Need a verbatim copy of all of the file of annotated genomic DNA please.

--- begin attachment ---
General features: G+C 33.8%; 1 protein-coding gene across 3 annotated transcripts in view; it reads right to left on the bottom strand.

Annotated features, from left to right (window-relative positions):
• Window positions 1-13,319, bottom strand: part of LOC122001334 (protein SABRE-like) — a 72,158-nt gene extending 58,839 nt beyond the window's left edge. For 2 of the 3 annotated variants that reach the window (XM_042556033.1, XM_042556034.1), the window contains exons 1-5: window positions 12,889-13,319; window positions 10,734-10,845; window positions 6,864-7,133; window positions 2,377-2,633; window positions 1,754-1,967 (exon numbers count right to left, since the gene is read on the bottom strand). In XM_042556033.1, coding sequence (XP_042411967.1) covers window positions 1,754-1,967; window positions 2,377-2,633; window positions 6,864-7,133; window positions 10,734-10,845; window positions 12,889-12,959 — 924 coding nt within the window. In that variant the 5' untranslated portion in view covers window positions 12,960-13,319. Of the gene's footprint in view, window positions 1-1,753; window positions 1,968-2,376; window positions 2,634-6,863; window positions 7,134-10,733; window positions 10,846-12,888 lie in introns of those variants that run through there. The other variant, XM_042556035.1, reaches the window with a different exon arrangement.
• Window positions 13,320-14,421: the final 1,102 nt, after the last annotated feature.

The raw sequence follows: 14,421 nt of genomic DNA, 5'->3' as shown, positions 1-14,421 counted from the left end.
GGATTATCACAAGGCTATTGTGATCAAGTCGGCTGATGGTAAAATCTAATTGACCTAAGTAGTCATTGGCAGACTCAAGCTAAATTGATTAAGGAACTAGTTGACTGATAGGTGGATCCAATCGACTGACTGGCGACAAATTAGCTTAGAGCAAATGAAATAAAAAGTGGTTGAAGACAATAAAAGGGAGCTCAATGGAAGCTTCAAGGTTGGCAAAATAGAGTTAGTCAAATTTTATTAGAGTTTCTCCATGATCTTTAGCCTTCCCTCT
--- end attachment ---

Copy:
General features: G+C 33.8%; 1 protein-coding gene across 3 annotated transcripts in view; it reads right to left on the bottom strand.

Annotated features, from left to right (window-relative positions):
• Window positions 1-13,319, bottom strand: part of LOC122001334 (protein SABRE-like) — a 72,158-nt gene extending 58,839 nt beyond the window's left edge. For 2 of the 3 annotated variants that reach the window (XM_042556033.1, XM_042556034.1), the window contains exons 1-5: window positions 12,889-13,319; window positions 10,734-10,845; window positions 6,864-7,133; window positions 2,377-2,633; window positions 1,754-1,967 (exon numbers count right to left, since the gene is read on the bottom strand). In XM_042556033.1, coding sequence (XP_042411967.1) covers window positions 1,754-1,967; window positions 2,377-2,633; window positions 6,864-7,133; window positions 10,734-10,845; window positions 12,889-12,959 — 924 coding nt within the window. In that variant the 5' untranslated portion in view covers window positions 12,960-13,319. Of the gene's footprint in view, window positions 1-1,753; window positions 1,968-2,376; window positions 2,634-6,863; window positions 7,134-10,733; window positions 10,846-12,888 lie in introns of those variants that run through there. The other variant, XM_042556035.1, reaches the window with a different exon arrangement.
• Window positions 13,320-14,421: the final 1,102 nt, after the last annotated feature.

The raw sequence follows: 14,421 nt of genomic DNA, 5'->3' as shown, positions 1-14,421 counted from the left end.
GGATTATCACAAGGCTATTGTGATCAAGTCGGCTGATGGTAAAATCTAATTGACCTAAGTAGTCATTGGCAGACTCAAGCTAAATTGATTAAGGAACTAGTTGACTGATAGGTGGATCCAATCGACTGACTGGCGACAAATTAGCTTAGAGCAAATGAAATAAAAAGTGGTTGAAGACAATAAAAGGGAGCTCAATGGAAGCTTCAAGGTTGGCAAAATAGAGTTAGTCAAATTTTATTAGAGTTTCTCCATGATCTTTAGCCTTCCCTCT